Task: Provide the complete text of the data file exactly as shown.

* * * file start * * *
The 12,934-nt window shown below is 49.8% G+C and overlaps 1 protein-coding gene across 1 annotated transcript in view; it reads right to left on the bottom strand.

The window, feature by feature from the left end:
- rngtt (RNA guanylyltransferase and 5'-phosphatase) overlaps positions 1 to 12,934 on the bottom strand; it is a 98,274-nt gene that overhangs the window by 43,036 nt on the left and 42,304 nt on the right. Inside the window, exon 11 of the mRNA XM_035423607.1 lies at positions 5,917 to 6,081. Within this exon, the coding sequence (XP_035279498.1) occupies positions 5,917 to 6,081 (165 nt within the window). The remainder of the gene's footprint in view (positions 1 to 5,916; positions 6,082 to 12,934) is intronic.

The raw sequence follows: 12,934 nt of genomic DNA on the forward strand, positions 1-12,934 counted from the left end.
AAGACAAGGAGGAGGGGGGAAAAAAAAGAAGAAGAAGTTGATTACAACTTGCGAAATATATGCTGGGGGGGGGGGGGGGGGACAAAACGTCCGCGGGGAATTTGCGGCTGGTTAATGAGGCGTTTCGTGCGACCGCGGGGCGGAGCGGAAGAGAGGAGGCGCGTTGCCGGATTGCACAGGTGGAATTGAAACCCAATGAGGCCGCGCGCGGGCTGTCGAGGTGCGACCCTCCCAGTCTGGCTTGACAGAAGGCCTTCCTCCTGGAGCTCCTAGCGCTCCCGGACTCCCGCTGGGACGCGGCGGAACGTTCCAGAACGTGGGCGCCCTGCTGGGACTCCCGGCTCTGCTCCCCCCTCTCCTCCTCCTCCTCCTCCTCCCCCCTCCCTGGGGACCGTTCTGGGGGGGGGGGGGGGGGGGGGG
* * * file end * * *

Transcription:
The 12,934-nt window shown below is 49.8% G+C and overlaps 1 protein-coding gene across 1 annotated transcript in view; it reads right to left on the bottom strand.

The window, feature by feature from the left end:
- rngtt (RNA guanylyltransferase and 5'-phosphatase) overlaps positions 1 to 12,934 on the bottom strand; it is a 98,274-nt gene that overhangs the window by 43,036 nt on the left and 42,304 nt on the right. Inside the window, exon 11 of the mRNA XM_035423607.1 lies at positions 5,917 to 6,081. Within this exon, the coding sequence (XP_035279498.1) occupies positions 5,917 to 6,081 (165 nt within the window). The remainder of the gene's footprint in view (positions 1 to 5,916; positions 6,082 to 12,934) is intronic.

The raw sequence follows: 12,934 nt of genomic DNA on the forward strand, positions 1-12,934 counted from the left end.
AAGACAAGGAGGAGGGGGGAAAAAAAAGAAGAAGAAGTTGATTACAACTTGCGAAATATATGCTGGGGGGGGGGGGGGGGGACAAAACGTCCGCGGGGAATTTGCGGCTGGTTAATGAGGCGTTTCGTGCGACCGCGGGGCGGAGCGGAAGAGAGGAGGCGCGTTGCCGGATTGCACAGGTGGAATTGAAACCCAATGAGGCCGCGCGCGGGCTGTCGAGGTGCGACCCTCCCAGTCTGGCTTGACAGAAGGCCTTCCTCCTGGAGCTCCTAGCGCTCCCGGACTCCCGCTGGGACGCGGCGGAACGTTCCAGAACGTGGGCGCCCTGCTGGGACTCCCGGCTCTGCTCCCCCCTCTCCTCCTCCTCCTCCTCCTCCCCCCTCCCTGGGGACCGTTCTGGGGGGGGGGGGGGGGGGGGGG